Caleb stepped back over to the bed. “I’m going to try to get by this.”
            “I know you’re gonna try…and you’re gonna succeed. Just let me stand beside you while you do it.
            He exhaled loudly. “You can’t stay beside me. You have a job, a roommate, a family—a life.”
            I stood up so that we were pretty close to chest-to-chest. And then I looked down into his wide blue eyes. “You’ve become the biggest part of my life.” I spoke those words right into his eyes, hoping they’d find their way into his heart.  And honestly, I had no frigging idea how we were going to figure it out—I didn’t know a single thing about recovery from depression—but I did know that if he said he wanted me to try, I would do about anything in my power to stand beside him as he worked through this. “Nothing is cast in stone when it comes to us—there are no rules stating wherewe have to live or how we spend our time together or—just say that you’ll stick with me, and I know we can fix this.”
            Tentatively, Caleb reached his arms around my waist. “Stay with me, Bradley.” It was barely even a whisper, but still I’d heard it. “Stay, okay?”
            “There’s no other place I wanna be, Caleb.” Possessive, I enfolded him in my arms and I waited to see if he’d lift his face to mine for a kiss.
            He did.
(Raine's note: Mia Kerick is a rebel and refused to confine her swooning to 200 words. I let her 'cause she's cute.)

What is one writing MISTAKE you’ve made that you WOULDN’T change, and why?
I will have to go with the Brett Taylor dialect from Beggars and Choosers. I won’t say the dialect was a mistake, although I was hugely criticized  by readers and reviewers for using it. I will say that making it consistent, at the urge of the editors, was a mistake, because lazy speech isn’t completely consistent. Sometimes a lazy-speaker pronounces “ing” and sometimes it slips out as “in”. I wouldn’t change it, though, because IT WAS the essence of BRETT, and also because I learned so much from having used it. I would, however, think carefully before having a MC think and speak in dialect as Brett did.

Do you have a zombie survival plan?
I will stick close by my husband, Mr. Mia.  He is the one who I have always considered “most likely to win the Survivor TV show” of all the people I know. He just has skills, and confidence, and he LOVES ME SO MUCH. How can I go wrong with him?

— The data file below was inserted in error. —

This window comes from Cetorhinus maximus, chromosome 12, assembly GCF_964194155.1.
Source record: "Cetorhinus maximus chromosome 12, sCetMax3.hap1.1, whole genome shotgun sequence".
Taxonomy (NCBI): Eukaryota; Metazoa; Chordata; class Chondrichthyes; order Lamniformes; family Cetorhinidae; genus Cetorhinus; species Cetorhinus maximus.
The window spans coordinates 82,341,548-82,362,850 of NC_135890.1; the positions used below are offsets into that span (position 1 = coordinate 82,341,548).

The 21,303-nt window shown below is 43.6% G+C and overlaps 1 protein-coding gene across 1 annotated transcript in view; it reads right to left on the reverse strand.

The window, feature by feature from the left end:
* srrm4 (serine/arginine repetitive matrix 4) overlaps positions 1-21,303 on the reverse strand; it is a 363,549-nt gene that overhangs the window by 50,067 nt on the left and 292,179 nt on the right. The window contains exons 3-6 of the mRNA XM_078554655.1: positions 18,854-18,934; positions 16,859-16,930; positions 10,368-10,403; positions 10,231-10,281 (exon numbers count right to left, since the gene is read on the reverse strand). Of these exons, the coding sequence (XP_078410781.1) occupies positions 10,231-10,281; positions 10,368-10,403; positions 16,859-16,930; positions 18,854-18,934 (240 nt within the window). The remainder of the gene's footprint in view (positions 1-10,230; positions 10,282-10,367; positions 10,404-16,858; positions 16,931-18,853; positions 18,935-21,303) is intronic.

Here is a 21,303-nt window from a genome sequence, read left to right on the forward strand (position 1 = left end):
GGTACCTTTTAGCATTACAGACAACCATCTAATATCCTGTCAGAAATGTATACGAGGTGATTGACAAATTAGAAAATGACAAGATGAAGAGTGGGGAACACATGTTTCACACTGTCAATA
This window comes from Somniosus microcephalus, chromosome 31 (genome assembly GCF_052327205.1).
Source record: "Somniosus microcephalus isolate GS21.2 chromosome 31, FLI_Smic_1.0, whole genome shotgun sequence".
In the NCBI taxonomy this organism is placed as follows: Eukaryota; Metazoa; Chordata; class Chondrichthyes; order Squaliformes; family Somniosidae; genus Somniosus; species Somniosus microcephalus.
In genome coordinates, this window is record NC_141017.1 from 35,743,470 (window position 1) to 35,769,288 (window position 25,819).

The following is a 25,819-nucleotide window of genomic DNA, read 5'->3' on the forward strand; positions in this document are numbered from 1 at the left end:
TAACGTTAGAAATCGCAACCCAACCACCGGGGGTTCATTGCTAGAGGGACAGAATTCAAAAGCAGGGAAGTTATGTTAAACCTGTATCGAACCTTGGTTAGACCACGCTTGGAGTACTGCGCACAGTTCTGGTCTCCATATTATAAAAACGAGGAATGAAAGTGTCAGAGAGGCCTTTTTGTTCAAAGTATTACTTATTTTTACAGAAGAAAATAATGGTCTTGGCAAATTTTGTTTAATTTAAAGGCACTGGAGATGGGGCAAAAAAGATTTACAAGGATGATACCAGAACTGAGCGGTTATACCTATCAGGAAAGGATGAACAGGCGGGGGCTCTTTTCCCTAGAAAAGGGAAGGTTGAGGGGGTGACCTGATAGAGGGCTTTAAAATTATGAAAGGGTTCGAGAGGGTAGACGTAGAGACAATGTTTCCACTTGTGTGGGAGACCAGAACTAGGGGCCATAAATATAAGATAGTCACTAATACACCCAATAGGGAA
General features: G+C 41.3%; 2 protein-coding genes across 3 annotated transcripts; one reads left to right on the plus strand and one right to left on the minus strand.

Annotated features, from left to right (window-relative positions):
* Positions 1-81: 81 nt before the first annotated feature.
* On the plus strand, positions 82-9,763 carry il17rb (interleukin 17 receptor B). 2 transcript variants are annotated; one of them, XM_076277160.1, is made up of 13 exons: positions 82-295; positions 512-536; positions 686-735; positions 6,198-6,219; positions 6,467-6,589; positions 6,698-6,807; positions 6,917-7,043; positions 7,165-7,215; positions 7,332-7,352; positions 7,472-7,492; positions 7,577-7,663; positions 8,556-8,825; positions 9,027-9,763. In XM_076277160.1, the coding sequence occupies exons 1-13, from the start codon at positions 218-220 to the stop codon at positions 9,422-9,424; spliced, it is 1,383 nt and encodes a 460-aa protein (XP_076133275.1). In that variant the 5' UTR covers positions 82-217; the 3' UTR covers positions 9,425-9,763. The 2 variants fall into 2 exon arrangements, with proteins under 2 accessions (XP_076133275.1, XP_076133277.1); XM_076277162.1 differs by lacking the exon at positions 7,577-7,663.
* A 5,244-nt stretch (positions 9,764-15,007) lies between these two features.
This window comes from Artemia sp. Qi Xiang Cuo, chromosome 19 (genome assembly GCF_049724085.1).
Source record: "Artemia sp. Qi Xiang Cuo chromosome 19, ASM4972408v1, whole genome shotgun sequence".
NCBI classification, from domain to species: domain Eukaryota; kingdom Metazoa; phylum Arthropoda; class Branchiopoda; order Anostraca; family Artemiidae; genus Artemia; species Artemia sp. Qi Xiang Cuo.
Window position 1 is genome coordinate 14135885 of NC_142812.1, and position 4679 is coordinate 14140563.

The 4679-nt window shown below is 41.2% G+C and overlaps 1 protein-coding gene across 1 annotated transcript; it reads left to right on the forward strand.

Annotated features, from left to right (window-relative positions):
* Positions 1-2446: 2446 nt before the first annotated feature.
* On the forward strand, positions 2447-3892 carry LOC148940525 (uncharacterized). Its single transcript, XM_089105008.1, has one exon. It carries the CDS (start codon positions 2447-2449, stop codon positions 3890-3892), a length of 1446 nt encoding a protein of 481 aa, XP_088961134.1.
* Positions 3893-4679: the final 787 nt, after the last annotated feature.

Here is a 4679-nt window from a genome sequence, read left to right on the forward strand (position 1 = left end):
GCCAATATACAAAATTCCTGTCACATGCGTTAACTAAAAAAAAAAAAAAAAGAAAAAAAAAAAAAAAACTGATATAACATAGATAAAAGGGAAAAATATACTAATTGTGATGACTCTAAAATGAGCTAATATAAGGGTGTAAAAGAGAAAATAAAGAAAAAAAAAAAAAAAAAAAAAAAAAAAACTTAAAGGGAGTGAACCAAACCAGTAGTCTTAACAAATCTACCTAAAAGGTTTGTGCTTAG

What can we expect next from Mia Kerick?
The next book to come out will be in the early spring from Harmony Ink Press, another YA. It has a very controversial, for YA, theme and I am hoping that it will be well-accepted, and that readers will keep an open mind to the concept. I am currently working on an adult novel called Random Acts, about two older men, who, thanks to random acts of kindness and violence must rise to some very challenging occasions. In this one you will chuckle, and you may cry.

And finally, for THE most important question of all: what kinds of dachshunds are the BEST kinds of dachshunds.
In regard to dachshund, all I can say is that I have always been attracted to prominent noses. In men…in dogs… I will leave it at that.

One October morning, high school junior Bryan Dennison wakes up a different person—helpful, generous, and chivalrous—a person whose new admirable qualities he doesn’t recognize. Stranger still is the urge to tie a red sheet around his neck like a cape.

Bryan soon realizes this compulsion to wear a red cape is accompanied by more unusual behavior. He can’t hold back from retrieving kittens from tall trees, helping little old ladies cross busy streets, and defending innocence anywhere he finds it.

Shockingly, at school, he realizes he used to be a bully. He’s attracted to the former victim of his bullying, Scott Beckett, though he has no memory of Scott from before “the change.” Where he’d been lazy in academics, overly aggressive in sports, and socially insecure, he’s a new person. And although he can recall behaving egotistically, he cannot remember his motivations.

Everyone, from his mother to his teachers to his “superjock” former pals, is shocked by his dramatic transformation. However, Scott Beckett is not impressed by Bryan’s newfound virtue. And convincing Scott he’s genuinely changed and improved, hopefully gaining Scott’s trust and maybe even his love, becomes Bryan’s obsession.